Don’t forget to also consider if your TV is sufficient to stop the trailer. IMO, can I stop it is more important than can I pull it. Take a look at the weight of you TV, its brakes, etc. and the weight of your TT loaded. With a dry weight of 3700 lbs, your TT loaded weight will be ~4700 lbs. That’s awful close to your TV tow rating. Is the dry weight from a brochure or from the sticker inside the TT? The brochure’s dry-weight doesn’t include the weight of options added to the trailer.
Also remember that the tow rating of your TV doesn’t account for the weight of passengers and cargo in the TV. Therefore, you need to reduce the TV’s tow rating by the weight of passengers and cargo in the TV, which now will probably make your loaded TT heavier than the reduced tow rating of your TV.
Does your TV have the towing package (e.g., transmission cooler, etc.)?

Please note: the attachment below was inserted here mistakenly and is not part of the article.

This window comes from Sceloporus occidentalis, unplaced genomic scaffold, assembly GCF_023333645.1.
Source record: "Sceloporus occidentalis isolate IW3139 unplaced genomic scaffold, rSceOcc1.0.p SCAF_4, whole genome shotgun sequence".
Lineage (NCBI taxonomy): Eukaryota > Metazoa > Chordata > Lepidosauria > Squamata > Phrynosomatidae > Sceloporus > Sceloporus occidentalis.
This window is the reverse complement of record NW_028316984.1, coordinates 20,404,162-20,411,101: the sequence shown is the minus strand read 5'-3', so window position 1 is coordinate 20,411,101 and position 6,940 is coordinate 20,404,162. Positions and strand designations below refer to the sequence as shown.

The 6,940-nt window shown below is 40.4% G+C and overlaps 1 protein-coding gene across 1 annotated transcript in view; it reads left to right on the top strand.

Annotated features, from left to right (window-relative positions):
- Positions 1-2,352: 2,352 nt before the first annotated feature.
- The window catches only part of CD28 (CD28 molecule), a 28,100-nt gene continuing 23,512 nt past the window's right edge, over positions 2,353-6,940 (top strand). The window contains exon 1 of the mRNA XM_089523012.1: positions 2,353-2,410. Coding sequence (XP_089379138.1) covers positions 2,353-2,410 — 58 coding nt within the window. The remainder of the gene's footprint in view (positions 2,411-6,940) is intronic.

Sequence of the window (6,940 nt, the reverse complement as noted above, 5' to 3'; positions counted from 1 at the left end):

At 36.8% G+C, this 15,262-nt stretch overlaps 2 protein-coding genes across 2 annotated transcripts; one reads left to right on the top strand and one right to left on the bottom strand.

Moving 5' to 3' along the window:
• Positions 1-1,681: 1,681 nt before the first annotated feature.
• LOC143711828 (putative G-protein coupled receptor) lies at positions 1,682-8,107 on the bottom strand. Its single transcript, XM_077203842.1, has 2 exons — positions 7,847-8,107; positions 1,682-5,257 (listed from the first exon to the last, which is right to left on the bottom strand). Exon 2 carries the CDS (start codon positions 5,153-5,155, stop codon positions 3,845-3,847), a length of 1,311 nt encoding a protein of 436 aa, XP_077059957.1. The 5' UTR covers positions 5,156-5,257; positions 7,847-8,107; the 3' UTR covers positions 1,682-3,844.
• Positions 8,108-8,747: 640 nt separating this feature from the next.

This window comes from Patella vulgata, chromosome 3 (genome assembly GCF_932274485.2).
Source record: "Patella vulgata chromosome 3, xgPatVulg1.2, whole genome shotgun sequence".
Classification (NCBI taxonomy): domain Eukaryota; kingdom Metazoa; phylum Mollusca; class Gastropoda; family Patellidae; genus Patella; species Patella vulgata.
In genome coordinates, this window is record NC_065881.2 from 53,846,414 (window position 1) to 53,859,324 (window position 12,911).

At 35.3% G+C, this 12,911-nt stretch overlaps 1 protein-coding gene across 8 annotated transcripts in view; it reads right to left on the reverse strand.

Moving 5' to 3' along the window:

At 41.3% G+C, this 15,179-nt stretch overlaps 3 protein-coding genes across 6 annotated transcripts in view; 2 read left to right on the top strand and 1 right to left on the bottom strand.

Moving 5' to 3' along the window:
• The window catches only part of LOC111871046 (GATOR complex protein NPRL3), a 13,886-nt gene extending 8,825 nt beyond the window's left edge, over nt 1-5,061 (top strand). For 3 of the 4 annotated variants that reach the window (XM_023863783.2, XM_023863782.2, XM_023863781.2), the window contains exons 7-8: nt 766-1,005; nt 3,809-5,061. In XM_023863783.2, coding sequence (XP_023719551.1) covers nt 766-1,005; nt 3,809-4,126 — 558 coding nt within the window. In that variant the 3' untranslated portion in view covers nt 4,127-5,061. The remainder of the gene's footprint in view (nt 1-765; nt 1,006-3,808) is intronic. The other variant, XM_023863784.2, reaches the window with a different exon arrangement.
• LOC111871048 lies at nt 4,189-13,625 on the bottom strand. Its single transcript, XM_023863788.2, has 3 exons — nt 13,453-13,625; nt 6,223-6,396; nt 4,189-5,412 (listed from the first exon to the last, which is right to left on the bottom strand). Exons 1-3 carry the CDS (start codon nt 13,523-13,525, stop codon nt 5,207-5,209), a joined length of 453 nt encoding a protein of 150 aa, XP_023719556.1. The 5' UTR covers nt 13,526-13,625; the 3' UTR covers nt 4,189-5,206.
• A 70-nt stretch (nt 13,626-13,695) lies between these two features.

You also need to look at the GVWR of the TV compared with the loaded weight of the TV, including passengers, cargo, and tongue weight of the trailer.
From strictly a numbers analysis, I would guess that the T-1950 may overload you TV.
It may tow it, but you may not be happy campers towing it.
Nothing is worse than buying a trailer and finding out your TV is not a good match for the TT. Been there, done that – it wasn’t a pretty site! Just ask the DW.
Mary & Tom (aka Hutch)
2015 Jayco Eagle Premier 361REQS
2014 GMC Sierra 3500HD 4x4 CC D/A
Sunlines: 2005 Solaris T-280SR; 1999 Solaris T-2670; 1998 Saturn T-24A